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Detection of Staph Colonization in Pre-op Arthroplasty Patients (Staph)

This study has been completed.
Information provided by (Responsible Party):
Angela Hewlett, MD, University of Nebraska Identifier:
First received: June 28, 2012
Last updated: March 18, 2015
Last verified: March 2015
The presence of Staph in/on a patient who will undergo total joint replacement is a risk in that the patient could go on to develop infection at the surgery site after surgery. The purpose of this study is to evaluate if it is beneficial to to administer a questionnaire and obtain cultures from various body sites from patients prior to surgery and also to determine which body site(s) provide the best source of possible staph presence. If the pre operative cultures indicate staph is present, an Infectious Disease specialist will be consulted for standard of medical care consultation and treatment management. All patients scheduled to have total joint arthroplasty are eligible to participate. The research team will follow the study patients for 2 years after they undergo prosthetic joint implantation to monitor for development of prosthetic joint infection.

Surgical Site Infection

Study Type: Observational
Study Design: Time Perspective: Cross-Sectional
Official Title: Enhanced Detection of Staphylococcus Aureus Colonization in Patients Undergoing Prosthetic Joint Implantation.

Resource links provided by NLM:

Further study details as provided by Angela Hewlett, MD, University of Nebraska:

Primary Outcome Measures:
  • Development of surgical site infection. [ Time Frame: Change in surgical site from baseline at 6 months, 1 year, 18 months and 2 years. ]
    The patient will be assessed by phone every 6 months for 2 years for development of infection at the surgical site.

Secondary Outcome Measures:
  • Anatomical site(s) which are best utilized for swab cultures to detect S aureus. [ Time Frame: Up to 24 months post operatively. ]
    We hope to determine which anatomical site(s) are best utilized for swab cultures to detect S aureus colonization in patients undergoing prosthetic joint replacement. We will collect data on infection development for up to 2 years post operatively.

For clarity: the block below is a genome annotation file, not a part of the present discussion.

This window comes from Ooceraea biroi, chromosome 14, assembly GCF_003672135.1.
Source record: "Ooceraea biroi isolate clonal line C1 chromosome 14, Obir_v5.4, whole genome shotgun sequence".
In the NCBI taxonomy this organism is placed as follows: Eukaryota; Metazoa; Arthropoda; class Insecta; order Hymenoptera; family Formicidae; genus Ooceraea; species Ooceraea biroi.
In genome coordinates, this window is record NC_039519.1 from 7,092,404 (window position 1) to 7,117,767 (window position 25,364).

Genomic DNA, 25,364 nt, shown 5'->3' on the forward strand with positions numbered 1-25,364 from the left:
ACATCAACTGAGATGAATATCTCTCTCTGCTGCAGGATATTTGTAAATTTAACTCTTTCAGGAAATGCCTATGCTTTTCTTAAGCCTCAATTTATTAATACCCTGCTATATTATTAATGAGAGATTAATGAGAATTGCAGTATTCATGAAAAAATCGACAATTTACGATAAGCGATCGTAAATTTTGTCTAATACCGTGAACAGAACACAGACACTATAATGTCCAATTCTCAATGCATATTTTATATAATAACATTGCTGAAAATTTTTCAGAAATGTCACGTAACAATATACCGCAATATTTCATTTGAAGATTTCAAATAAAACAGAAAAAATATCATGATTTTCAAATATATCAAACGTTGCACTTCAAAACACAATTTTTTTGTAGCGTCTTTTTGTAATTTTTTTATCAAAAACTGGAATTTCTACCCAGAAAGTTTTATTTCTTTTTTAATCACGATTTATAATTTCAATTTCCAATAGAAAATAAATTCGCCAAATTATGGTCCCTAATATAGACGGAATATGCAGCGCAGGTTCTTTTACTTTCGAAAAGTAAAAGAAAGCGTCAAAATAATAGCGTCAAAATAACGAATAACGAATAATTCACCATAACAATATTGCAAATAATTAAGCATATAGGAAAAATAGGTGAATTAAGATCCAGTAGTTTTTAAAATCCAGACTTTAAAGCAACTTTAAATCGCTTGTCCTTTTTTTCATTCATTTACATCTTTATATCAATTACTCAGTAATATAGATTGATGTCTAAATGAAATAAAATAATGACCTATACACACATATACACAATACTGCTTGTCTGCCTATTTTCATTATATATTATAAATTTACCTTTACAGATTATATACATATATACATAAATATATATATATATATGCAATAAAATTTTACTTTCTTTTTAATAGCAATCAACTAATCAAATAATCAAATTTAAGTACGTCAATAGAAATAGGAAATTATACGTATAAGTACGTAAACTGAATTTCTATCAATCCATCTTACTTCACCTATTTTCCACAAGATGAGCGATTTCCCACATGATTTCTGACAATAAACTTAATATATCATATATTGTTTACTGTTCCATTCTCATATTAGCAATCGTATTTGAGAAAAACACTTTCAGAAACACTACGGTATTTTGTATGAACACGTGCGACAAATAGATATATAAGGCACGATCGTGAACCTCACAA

• Post operative infection (s.aureus) development. [ Time Frame: Up to 24 months post operation. ]
    We will measure at what percentage a pre-operative questionnaire accurately predicts if a patient will develop an infection (s.aureus) between day one and 2 years post operatively.

Enrollment: 234
Study Start Date: September 2012
Study Completion Date: March 2015
Primary Completion Date: March 2015 (Final data collection date for primary outcome measure)
Pre-op THA and TKA patients
Patients who are scheduled for total joint arthroplasty


Ages Eligible for Study:   19 Years and older   (Adult, Senior)
Sexes Eligible for Study:   All
Accepts Healthy Volunteers:   Yes
Sampling Method:   Non-Probability Sample
Study Population
All patients undergoing prosthetic joint implantation.

Inclusion Criteria:

  • All adult patients undergoing prosthetic joint implantation

Exclusion Criteria:

  Contacts and Locations
Choosing to participate in a study is an important personal decision. Talk with your doctor and family members or friends about deciding to join a study. To learn more about this study, you or your doctor may contact the study research staff using the Contacts provided below. For general information, see Learn About Clinical Studies.

Please refer to this study by its identifier: NCT01648088

United States, Nebraska
University of Nebraska Medical Center
Omaha, Nebraska, United States, 68198
Sponsors and Collaborators
University of Nebraska
Principal Investigator: Angela Hewlett, MD, MS University of Nebraska
  More Information

Responsible Party: Angela Hewlett, MD, MD,MS,Assistant Professor, University of Nebraska Identifier: NCT01648088     History of Changes
Other Study ID Numbers: 569-11-EP
Study First Received: June 28, 2012
Last Updated: March 18, 2015

Keywords provided by Angela Hewlett, MD, University of Nebraska:
staphylococcus aureus
prosthetic joint implantation

Additional relevant MeSH terms:
Surgical Wound Infection
Wound Infection
Postoperative Complications
Pathologic Processes processed this record on August 18, 2017